Leonard Nee, ISS' Senior Programme Director for Graduate Studies, pointed out, "There is more to life as a student than just doing well in exams. Like they say, "It's not what you know, but who you know that counts." Another saying is "First impression counts". My sincere hope is that our students will learn that it pays to sell oneself and that the SCS Student Chapter is one of the best avenues to do so."
Another draw is SCS' numerous activities for its student members, including site visits to organisations such as Microsoft, Creative Technology, Dell, Fusionpolis and Inland Revenue Authority, infocomm-related competitions, selected free seminars and product offers.
Already Sun Yifan, a Master of Technology student, can't wait to participate in some of these competitions. "I would be very interested in competitions organised by SCS because I want to prove my skills to potential employers."
Membership also opens up industrial attachment opportunities for the students.
Explained Alphonsus Pang, the President of SCS, "Our aim is to provide a channel for students to network with IT professionals and help them relate theory to business practice in the transition from study to employment. This collaboration is also in line with SCS' commitment to working with students to help them achieve their goals."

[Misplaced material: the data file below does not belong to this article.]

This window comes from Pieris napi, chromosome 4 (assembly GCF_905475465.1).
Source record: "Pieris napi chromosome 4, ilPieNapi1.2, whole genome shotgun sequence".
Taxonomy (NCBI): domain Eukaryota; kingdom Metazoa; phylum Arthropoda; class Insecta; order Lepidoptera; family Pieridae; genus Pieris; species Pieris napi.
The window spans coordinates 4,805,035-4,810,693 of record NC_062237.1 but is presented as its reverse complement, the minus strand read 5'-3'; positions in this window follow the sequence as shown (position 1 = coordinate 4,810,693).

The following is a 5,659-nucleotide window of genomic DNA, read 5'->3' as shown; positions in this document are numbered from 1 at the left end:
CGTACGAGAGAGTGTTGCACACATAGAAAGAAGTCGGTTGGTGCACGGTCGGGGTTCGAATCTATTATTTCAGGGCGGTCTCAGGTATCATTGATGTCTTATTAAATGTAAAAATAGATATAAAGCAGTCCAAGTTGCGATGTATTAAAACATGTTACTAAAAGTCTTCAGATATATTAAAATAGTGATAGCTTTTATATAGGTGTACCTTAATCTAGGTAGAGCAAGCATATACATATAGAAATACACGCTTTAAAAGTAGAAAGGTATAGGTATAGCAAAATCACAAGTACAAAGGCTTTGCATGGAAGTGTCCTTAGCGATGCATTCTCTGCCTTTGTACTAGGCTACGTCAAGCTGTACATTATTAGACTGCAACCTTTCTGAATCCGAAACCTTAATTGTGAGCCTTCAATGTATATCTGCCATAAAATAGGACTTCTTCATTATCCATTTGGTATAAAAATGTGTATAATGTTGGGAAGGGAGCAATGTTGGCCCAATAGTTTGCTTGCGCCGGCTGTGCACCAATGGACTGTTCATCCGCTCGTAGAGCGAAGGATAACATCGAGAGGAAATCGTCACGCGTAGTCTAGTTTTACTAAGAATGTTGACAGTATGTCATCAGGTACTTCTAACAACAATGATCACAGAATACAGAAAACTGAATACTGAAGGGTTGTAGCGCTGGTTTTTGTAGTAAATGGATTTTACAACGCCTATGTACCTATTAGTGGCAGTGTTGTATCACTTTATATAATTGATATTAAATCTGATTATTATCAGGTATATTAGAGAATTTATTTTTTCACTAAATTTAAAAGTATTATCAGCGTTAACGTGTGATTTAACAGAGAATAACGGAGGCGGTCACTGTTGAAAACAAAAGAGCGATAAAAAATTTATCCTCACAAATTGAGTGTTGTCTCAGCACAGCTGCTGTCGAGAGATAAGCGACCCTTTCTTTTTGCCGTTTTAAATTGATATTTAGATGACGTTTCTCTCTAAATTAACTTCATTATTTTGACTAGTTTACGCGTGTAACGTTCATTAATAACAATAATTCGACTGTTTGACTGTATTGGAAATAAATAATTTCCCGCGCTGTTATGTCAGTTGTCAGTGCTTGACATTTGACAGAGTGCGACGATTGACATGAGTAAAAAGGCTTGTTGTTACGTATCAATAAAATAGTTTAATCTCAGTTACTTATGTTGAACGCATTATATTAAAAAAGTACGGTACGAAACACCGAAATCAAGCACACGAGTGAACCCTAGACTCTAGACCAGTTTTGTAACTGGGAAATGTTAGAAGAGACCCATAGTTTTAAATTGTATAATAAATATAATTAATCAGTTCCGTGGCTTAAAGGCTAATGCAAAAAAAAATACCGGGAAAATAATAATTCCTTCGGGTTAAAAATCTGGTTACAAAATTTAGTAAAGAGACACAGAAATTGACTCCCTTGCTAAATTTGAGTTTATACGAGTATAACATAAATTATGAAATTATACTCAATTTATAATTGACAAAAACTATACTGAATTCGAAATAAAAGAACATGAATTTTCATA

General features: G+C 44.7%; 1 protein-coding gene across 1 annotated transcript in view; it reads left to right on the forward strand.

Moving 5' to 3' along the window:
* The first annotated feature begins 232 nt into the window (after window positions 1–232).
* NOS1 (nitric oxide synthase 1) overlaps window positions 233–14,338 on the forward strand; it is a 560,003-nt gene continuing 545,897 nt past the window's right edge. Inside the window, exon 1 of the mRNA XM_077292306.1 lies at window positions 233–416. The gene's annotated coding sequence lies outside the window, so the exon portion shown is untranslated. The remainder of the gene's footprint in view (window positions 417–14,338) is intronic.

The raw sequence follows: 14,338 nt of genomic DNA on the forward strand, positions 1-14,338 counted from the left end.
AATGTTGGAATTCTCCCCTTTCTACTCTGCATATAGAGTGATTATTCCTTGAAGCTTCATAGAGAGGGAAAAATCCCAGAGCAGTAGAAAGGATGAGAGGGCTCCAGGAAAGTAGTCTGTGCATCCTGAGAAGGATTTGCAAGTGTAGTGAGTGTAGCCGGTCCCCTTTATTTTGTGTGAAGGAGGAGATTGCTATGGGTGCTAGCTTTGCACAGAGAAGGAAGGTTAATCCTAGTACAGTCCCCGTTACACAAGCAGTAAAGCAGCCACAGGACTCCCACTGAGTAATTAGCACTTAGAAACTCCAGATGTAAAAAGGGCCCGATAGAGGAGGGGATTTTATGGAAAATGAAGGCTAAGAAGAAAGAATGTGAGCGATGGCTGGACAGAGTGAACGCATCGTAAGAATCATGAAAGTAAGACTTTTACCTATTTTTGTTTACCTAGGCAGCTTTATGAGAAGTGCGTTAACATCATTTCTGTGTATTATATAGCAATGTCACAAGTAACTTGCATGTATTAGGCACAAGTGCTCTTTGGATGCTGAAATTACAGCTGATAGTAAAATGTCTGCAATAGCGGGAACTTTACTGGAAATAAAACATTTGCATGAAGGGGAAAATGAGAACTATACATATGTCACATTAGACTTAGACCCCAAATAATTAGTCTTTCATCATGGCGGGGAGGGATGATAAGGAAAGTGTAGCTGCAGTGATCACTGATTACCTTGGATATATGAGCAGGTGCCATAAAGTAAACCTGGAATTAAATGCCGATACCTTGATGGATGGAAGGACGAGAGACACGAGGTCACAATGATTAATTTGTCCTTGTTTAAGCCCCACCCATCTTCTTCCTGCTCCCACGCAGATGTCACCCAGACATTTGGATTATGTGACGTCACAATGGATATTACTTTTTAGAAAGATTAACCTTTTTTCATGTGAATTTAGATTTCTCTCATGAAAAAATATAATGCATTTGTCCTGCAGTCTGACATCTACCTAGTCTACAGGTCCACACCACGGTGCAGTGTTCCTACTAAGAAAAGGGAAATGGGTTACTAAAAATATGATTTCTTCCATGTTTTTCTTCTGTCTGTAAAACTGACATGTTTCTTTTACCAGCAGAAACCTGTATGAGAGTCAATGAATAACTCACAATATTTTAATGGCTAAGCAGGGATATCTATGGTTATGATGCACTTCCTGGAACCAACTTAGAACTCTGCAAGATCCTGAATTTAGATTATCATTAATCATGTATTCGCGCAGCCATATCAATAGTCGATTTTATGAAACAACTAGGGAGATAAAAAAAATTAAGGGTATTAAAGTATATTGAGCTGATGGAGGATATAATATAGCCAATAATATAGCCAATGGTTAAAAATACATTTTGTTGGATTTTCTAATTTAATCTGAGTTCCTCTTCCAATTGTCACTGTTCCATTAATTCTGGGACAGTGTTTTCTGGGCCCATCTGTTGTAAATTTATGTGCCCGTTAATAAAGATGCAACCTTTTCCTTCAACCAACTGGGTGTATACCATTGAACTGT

Mr Alphonsus Pang, President of Singapore Computer Society exchanges plaque with Mr Lim Swee Cheang, Director/CEO of Institute of Systems Science, NUS.
Currently, all the polytechnics as well as the three local universities in Singapore have SCS student chapters.
In his welcome address at the launch, Lim Swee Cheang, CEO and Director of ISS, declared, "We stress the importance for students to be exposed to the activities and networking opportunities that SCS offers. They can learn from experienced IT practitioners and get firsthand insights into what to expect when they join the IT work community upon graduation."
Adding to the delight of the students is the fact that membership to the ISS-SCS Student Chapter is free to full-time students at ISS.
The panel shared their views on how to kick-start an IT career in the current economic climate, moderated by Leonard Nee (extreme right).
At the end of the evening, Mr Gopal summed up the sentiment of his schoolmates when he said, "I am really proud to be among the pioneer members of the ISS-SCS Student Chapter. My classmates and I feel really delighted to have this opportunity given to us. It is something my predecessors did not get to enjoy. We feel we are really lucky."